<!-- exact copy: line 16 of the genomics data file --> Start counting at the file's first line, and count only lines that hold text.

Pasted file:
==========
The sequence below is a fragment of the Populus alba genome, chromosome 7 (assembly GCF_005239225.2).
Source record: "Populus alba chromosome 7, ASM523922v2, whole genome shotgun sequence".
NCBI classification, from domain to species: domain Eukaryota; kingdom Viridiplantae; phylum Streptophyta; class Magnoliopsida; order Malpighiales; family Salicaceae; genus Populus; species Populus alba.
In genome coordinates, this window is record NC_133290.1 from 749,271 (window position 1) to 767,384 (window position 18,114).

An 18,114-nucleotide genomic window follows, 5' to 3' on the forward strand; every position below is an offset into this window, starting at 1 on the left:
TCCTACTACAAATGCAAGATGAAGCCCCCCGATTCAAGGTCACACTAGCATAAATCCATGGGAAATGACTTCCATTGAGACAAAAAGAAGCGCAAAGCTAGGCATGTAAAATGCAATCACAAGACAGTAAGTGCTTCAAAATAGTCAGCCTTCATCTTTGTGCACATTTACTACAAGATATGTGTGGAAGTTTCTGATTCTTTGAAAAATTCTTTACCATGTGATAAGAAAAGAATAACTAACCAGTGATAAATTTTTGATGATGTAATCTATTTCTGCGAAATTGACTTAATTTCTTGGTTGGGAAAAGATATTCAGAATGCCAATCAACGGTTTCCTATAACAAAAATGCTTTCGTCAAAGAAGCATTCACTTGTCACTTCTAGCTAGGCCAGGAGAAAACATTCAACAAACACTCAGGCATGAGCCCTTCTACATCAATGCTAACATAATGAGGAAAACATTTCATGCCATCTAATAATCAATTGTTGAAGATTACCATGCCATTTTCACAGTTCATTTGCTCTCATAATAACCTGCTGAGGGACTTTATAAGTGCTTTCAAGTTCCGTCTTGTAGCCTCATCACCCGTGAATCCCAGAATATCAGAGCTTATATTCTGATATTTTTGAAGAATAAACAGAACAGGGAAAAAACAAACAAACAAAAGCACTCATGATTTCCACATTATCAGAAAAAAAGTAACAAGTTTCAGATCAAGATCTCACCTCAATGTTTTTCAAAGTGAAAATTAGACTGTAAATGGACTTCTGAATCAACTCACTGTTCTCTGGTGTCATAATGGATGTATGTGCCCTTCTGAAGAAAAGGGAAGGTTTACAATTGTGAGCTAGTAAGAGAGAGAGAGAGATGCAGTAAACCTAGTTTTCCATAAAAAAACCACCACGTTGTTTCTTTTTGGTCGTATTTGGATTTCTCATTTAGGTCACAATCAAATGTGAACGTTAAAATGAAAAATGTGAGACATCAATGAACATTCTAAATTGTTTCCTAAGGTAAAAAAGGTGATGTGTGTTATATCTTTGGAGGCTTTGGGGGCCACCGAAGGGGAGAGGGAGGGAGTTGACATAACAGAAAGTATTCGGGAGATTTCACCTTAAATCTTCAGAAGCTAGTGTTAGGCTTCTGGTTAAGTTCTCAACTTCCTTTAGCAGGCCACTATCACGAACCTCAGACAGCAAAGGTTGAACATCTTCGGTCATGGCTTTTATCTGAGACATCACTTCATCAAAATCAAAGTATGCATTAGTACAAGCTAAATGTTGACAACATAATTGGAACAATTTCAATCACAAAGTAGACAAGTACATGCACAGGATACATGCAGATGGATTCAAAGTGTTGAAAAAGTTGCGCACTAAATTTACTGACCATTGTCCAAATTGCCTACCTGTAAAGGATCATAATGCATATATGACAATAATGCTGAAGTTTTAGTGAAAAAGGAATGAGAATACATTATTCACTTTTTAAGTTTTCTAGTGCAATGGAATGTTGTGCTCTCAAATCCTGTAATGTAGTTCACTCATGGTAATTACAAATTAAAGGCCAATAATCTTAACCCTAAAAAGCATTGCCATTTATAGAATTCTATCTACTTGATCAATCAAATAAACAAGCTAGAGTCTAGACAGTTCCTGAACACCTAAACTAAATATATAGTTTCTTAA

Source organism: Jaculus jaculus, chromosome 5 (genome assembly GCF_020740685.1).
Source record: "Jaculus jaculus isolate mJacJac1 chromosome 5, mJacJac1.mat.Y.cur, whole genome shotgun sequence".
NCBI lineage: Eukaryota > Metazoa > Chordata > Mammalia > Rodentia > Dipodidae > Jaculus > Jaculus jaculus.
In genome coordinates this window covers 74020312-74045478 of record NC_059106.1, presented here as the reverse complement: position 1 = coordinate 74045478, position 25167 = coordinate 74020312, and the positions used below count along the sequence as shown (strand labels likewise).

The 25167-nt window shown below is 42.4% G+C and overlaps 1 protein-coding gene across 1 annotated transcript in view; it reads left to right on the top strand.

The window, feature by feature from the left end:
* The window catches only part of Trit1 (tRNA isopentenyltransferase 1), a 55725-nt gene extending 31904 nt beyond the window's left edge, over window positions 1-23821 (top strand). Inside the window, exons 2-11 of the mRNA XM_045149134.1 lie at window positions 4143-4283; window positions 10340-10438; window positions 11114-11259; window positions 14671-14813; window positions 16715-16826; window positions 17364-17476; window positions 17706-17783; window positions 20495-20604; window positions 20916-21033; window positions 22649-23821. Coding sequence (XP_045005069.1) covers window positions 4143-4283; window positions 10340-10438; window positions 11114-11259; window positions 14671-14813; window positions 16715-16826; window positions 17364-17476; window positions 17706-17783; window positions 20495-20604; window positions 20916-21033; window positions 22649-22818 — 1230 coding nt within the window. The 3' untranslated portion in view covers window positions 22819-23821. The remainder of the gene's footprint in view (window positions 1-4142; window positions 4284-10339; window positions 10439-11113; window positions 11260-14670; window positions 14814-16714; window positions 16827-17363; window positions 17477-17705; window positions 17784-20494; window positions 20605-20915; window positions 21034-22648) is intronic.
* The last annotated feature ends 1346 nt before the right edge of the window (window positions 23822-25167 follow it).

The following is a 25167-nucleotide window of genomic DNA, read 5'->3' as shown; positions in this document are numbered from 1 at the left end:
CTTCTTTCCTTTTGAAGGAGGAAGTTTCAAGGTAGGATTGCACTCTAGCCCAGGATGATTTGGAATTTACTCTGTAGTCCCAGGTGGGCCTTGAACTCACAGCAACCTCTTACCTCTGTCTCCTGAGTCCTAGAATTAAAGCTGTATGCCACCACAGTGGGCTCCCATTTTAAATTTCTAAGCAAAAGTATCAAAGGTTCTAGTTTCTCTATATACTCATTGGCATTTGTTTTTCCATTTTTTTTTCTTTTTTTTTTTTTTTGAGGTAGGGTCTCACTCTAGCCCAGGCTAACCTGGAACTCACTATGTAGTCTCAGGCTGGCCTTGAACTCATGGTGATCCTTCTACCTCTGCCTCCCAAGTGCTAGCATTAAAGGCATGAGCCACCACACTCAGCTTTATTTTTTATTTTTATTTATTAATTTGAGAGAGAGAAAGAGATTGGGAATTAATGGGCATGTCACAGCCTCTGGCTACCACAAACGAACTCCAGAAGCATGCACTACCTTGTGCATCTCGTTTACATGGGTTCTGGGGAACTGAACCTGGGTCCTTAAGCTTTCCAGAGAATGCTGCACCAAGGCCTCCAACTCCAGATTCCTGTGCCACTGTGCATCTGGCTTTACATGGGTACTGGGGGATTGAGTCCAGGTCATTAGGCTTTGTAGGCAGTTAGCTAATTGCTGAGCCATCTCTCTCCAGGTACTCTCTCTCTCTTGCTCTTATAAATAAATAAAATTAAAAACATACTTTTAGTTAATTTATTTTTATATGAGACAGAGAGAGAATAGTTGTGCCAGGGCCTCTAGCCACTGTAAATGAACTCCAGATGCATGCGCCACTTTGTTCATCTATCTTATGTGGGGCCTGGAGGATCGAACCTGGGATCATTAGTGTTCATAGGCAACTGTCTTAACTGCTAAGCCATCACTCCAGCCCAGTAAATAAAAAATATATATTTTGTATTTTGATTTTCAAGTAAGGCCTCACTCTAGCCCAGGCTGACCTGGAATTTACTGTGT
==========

CTTCTTTCCTTTTGAAGGAGGAAGTTTCAAGGTAGGATTGCACTCTAGCCCAGGATGATTTGGAATTTACTCTGTAGTCCCAGGTGGGCCTTGAACTCACAGCAACCTCTTACCTCTGTCTCCTGAGTCCTAGAATTAAAGCTGTATGCCACCACAGTGGGCTCCCATTTTAAATTTCTAAGCAAAAGTATCAAAGGTTCTAGTTTCTCTATATACTCATTGGCATTTGTTTTTCCATTTTTTTTTCTTTTTTTTTTTTTTTGAGGTAGGGTCTCACTCTAGCCCAGGCTAACCTGGAACTCACTATGTAGTCTCAGGCTGGCCTTGAACTCATGGTGATCCTTCTACCTCTGCCTCCCAAGTGCTAGCATTAAAGGCATGAGCCACCACACTCAGCTTTATTTTTTATTTTTATTTATTAATTTGAGAGAGAGAAAGAGATTGGGAATTAATGGGCATGTCACAGCCTCTGGCTACCACAAACGAACTCCAGAAGCATGCACTACCTTGTGCATCTCGTTTACATGGGTTCTGGGGAACTGAACCTGGGTCCTTAAGCTTTCCAGAGAATGCTGCACCAAGGCCTCCAACTCCAGATTCCTGTGCCACTGTGCATCTGGCTTTACATGGGTACTGGGGGATTGAGTCCAGGTCATTAGGCTTTGTAGGCAGTTAGCTAATTGCTGAGCCATCTCTCTCCAGGTACTCTCTCTCTCTTGCTCTTATAAATAAATAAAATTAAAAACATACTTTTAGTTAATTTATTTTTATATGAGACAGAGAGAGAATAGTTGTGCCAGGGCCTCTAGCCACTGTAAATGAACTCCAGATGCATGCGCCACTTTGTTCATCTATCTTATGTGGGGCCTGGAGGATCGAACCTGGGATCATTAGTGTTCATAGGCAACTGTCTTAACTGCTAAGCCATCACTCCAGCCCAGTAAATAAAAAATATATATTTTGTATTTTGATTTTCAAGTAAGGCCTCACTCTAGCCCAGGCTGACCTGGAATTTACTGTGT